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Morgan v. City of Chicago

United States District Court, N.D. Illinois, Eastern Division

September 18, 2014

CITY OF CHICAGO, et al., Defendants.



Before the Court is Plaintiff Clifton Morgan's Motion for New Trial pursuant to Federal Rule of Civil Procedure 59. For the following reasons, the motion is denied.


On May 2, 2011, Defendants Duane De Vries, Christian Tsoukalas, and Anthony Schultz, three City of Chicago Police Officers, arrested Plaintiff Clifton Morgan ("Plaintiff") on the 7700 block of South Greenwood in Chicago. Plaintiff was charged with possession of crack cocaine and resisting arrest. The Circuit Court of Cook County found that the officers arrested Plaintiff without probable cause and dismissed the charges. Following the dismissal, Plaintiff initiated this civil rights lawsuit against the officers and the City of Chicago (collectively, "Defendants") for multiple violations of his constitutional rights under 42 U.S.C. § 1983, as well as state law claims associated with his arrest. The matter proceeded to trial on five claims: (1) Defendants unlawfully stopped Plaintiff; (2) Defendants falsely arrested Plaintiff; (3) Defendants used excessive force against Plaintiff; (4) Defendants conspired against Plaintiff; and (5) Defendants maliciously prosecuted Plaintiff. On January 22, 2014, the jury returned a verdict in favor of Defendants on all claims.


A. Standard of Decision

When considering a motion for new trial, "federal law requires a district court to determine whether the verdict is against the weight of the evidence... the damages are excessive, or... for other reasons, the trial was not fair to the [moving party].'" Kapelanski v. Johnson , 390 F.3d 525, 530 (7th Cir. 2004) (quoting EEOC v. Century Broad. Corp. , 957 F.2d 1446, 1460 (7th Cir. 1992)). The Court views the evidence "in the light most favorable to the prevailing party" at trial. Id . (citing Carter v. Moore, 165 F.3d 1071, 1079 (7th Cir. 1998)). The moving party bears a heavy burden because "[a] verdict will be set aside as contrary to the manifest weight of the evidence only if no rational jury' could have rendered the verdict." Moore v. Tuleja , 546 F.3d 423, 427 (7th Cir. 2008).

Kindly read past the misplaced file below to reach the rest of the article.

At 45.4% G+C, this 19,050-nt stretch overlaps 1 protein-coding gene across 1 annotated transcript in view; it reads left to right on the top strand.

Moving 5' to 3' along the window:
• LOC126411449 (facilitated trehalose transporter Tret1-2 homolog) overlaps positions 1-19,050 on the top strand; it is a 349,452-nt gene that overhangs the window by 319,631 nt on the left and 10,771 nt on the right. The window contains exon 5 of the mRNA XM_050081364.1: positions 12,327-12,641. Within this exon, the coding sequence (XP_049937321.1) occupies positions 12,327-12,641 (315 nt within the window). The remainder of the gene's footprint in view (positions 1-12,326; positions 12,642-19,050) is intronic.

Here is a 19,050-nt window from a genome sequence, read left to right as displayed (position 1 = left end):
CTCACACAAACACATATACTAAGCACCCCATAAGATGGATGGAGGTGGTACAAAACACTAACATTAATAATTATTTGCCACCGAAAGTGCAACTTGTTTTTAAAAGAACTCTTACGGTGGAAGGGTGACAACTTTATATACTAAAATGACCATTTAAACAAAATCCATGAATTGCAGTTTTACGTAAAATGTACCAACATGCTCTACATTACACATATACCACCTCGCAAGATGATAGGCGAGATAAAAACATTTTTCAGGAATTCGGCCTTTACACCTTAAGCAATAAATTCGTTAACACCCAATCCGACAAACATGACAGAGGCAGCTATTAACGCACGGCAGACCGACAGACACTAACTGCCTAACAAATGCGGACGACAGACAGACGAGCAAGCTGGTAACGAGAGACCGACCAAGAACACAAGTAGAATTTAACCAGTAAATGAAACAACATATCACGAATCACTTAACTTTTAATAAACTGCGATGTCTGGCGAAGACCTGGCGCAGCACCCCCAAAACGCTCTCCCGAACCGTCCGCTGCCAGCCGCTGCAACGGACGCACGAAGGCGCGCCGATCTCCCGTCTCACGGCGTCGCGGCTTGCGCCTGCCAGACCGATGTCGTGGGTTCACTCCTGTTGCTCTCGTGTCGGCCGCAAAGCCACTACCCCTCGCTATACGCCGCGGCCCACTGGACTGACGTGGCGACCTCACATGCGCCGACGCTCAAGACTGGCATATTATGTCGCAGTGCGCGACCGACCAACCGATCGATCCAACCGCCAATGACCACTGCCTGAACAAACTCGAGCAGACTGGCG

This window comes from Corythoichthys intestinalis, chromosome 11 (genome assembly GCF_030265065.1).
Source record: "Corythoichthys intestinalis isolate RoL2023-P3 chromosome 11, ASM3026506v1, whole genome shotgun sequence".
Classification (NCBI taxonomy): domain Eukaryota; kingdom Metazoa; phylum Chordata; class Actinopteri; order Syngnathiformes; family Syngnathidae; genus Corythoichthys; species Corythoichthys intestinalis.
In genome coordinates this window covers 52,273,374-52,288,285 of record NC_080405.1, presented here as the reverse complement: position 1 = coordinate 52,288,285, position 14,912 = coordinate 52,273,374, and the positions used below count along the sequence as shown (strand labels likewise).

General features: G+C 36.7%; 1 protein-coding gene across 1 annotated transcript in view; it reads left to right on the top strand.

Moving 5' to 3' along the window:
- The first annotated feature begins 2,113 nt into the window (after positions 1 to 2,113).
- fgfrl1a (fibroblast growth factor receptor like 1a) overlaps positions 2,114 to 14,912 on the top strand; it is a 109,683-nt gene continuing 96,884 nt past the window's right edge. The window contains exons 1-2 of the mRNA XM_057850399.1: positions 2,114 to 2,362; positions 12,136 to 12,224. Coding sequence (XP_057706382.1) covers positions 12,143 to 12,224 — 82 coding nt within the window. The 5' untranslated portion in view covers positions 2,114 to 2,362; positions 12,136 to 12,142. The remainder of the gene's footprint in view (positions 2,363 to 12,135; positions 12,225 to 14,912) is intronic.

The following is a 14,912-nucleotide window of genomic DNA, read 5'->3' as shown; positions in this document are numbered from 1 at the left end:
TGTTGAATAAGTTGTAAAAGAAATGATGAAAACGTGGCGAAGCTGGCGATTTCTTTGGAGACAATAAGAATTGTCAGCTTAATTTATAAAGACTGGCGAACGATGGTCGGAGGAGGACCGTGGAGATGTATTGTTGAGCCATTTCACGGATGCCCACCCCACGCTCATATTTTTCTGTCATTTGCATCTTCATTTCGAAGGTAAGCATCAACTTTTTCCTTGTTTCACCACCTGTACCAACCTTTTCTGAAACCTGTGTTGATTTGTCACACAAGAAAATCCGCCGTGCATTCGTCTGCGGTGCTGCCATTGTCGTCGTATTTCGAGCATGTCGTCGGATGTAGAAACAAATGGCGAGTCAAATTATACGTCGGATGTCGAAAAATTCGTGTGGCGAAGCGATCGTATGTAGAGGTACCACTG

B. Motion for a New Trial

Plaintiff moves for a new trial for two reasons. First, Plaintiff argues that Defendants' peremptory challenges to Jurors Seven and Nine were racially-motivated and violated Plaintiff's constitutional right to equal protection. Second, Plaintiff argues that cumulative procedural and substantive errors deprived him of a fair trial.

1. Plaintiffs Batson claim

As to Plaintiff's first argument, it is well established that "[t]he use of a peremptory strike to remove a potential juror solely because of his or her race violates the Equal Protection Clause." United States v. Taylor , 636 F.3d 901, 904 (7th Cir. 2011) (citing Batson v. Kentucky , 476 U.S. 79, 91 (1986)); see also Edmonson v. Leesville Concrete Co. , 500 U.S. 614, 631 (1991) (applying Batson to civil proceedings). In evaluating a claim that aparty removed a potential juror solely because of race, the Court conducts the familiar three-step inquiry derived in Batson. Harris v. Hardy , 680 F.3d 942, 949 (7th Cir. 2012); Taylor , 636 F.3d at 904-05. First, the movant must make a prima facie case of race discrimination. Hardy , 680 F.3d at 949. If this showing is made, the burden of production shifts to the proponent of the peremptory strike to provide a race-neutral explanation for the strike. Id . Third, the Court decides whether the movant has proved purposeful discrimination. Id.

A prima facie case of discrimination may exist when a party "uses peremptory challenges to eliminate all, or nearly all members of a particular race." Id. at 950 (citing United States v. Stephens , 421 F.3d 503, 512 (7th Cir. 2005). A statistical analysis of the venire may be used to establish a prima facie case of discrimination. Miller-El v. Dretke , 545 U.S. 231, 241 (2005) (striking ninety-one percent of eligible African American jurors from the venire established a prima facie case of discrimination); Hooper y. Ryan, 729 F.3d 782, 784 (7th Cir. 2013) (holding that a prima facie case of discrimination existed when the prosecutor removed all seven African American jurors from the venire using two challenges for cause and five peremptory strikes); Hardy , 680 F.3d at 951 (describing the State's exclusion of at least seventy-one percent of African Americans from the jury as a staggering showing of discrimination). Here, Defendants removed Jurors Seven and Nine from the venire with their peremptory strikes, equating to fifty percent or two of the four potential African American jurors. Jurors Six and Nineteen were African American and were not removed from the venire. While fifty percent is not all or nearly all, "the burden at the prima facie stage is low, requiring only circumstances raising a suspicion that discrimination occurred." Stephens , 421 F.3d at 512. Plaintiff meets this low burden, so the Court continues the Batson analysis to steps two and three.